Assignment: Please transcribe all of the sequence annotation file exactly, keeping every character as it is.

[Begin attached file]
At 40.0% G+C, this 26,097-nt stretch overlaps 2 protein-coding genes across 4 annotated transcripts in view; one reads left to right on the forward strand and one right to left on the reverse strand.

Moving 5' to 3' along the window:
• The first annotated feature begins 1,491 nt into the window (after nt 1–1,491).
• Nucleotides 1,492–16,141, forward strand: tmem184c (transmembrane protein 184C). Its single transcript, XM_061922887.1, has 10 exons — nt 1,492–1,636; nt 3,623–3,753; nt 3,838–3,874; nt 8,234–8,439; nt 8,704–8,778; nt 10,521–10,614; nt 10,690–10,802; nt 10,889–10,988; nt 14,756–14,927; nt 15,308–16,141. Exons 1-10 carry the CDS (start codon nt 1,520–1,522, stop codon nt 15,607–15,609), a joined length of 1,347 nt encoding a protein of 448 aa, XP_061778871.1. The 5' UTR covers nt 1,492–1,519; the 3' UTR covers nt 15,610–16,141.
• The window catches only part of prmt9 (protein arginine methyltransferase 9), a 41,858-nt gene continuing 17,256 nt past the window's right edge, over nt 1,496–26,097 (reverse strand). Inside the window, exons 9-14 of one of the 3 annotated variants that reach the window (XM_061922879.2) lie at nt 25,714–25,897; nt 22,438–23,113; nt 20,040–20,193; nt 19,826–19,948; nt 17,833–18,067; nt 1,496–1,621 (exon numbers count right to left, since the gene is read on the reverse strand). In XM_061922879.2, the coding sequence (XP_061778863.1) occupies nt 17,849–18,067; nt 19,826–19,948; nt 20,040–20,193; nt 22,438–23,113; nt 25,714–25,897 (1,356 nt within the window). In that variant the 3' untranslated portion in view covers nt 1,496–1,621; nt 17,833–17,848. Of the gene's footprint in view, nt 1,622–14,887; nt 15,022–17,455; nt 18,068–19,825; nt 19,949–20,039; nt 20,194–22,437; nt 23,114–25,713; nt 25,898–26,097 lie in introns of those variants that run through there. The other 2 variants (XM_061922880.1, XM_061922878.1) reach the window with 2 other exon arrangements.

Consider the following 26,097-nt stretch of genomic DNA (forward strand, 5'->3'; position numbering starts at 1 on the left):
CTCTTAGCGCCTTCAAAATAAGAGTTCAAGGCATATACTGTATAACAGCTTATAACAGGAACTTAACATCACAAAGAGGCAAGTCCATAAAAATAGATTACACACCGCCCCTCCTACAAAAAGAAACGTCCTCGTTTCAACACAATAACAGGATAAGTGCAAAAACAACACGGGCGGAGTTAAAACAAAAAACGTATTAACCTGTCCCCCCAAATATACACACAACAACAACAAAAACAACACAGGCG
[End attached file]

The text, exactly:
At 40.0% G+C, this 26,097-nt stretch overlaps 2 protein-coding genes across 4 annotated transcripts in view; one reads left to right on the forward strand and one right to left on the reverse strand.

Moving 5' to 3' along the window:
• The first annotated feature begins 1,491 nt into the window (after nt 1–1,491).
• Nucleotides 1,492–16,141, forward strand: tmem184c (transmembrane protein 184C). Its single transcript, XM_061922887.1, has 10 exons — nt 1,492–1,636; nt 3,623–3,753; nt 3,838–3,874; nt 8,234–8,439; nt 8,704–8,778; nt 10,521–10,614; nt 10,690–10,802; nt 10,889–10,988; nt 14,756–14,927; nt 15,308–16,141. Exons 1-10 carry the CDS (start codon nt 1,520–1,522, stop codon nt 15,607–15,609), a joined length of 1,347 nt encoding a protein of 448 aa, XP_061778871.1. The 5' UTR covers nt 1,492–1,519; the 3' UTR covers nt 15,610–16,141.
• The window catches only part of prmt9 (protein arginine methyltransferase 9), a 41,858-nt gene continuing 17,256 nt past the window's right edge, over nt 1,496–26,097 (reverse strand). Inside the window, exons 9-14 of one of the 3 annotated variants that reach the window (XM_061922879.2) lie at nt 25,714–25,897; nt 22,438–23,113; nt 20,040–20,193; nt 19,826–19,948; nt 17,833–18,067; nt 1,496–1,621 (exon numbers count right to left, since the gene is read on the reverse strand). In XM_061922879.2, the coding sequence (XP_061778863.1) occupies nt 17,849–18,067; nt 19,826–19,948; nt 20,040–20,193; nt 22,438–23,113; nt 25,714–25,897 (1,356 nt within the window). In that variant the 3' untranslated portion in view covers nt 1,496–1,621; nt 17,833–17,848. Of the gene's footprint in view, nt 1,622–14,887; nt 15,022–17,455; nt 18,068–19,825; nt 19,949–20,039; nt 20,194–22,437; nt 23,114–25,713; nt 25,898–26,097 lie in introns of those variants that run through there. The other 2 variants (XM_061922880.1, XM_061922878.1) reach the window with 2 other exon arrangements.

Consider the following 26,097-nt stretch of genomic DNA (forward strand, 5'->3'; position numbering starts at 1 on the left):
CTCTTAGCGCCTTCAAAATAAGAGTTCAAGGCATATACTGTATAACAGCTTATAACAGGAACTTAACATCACAAAGAGGCAAGTCCATAAAAATAGATTACACACCGCCCCTCCTACAAAAAGAAACGTCCTCGTTTCAACACAATAACAGGATAAGTGCAAAAACAACACGGGCGGAGTTAAAACAAAAAACGTATTAACCTGTCCCCCCAAATATACACACAACAACAACAAAAACAACACAGGCG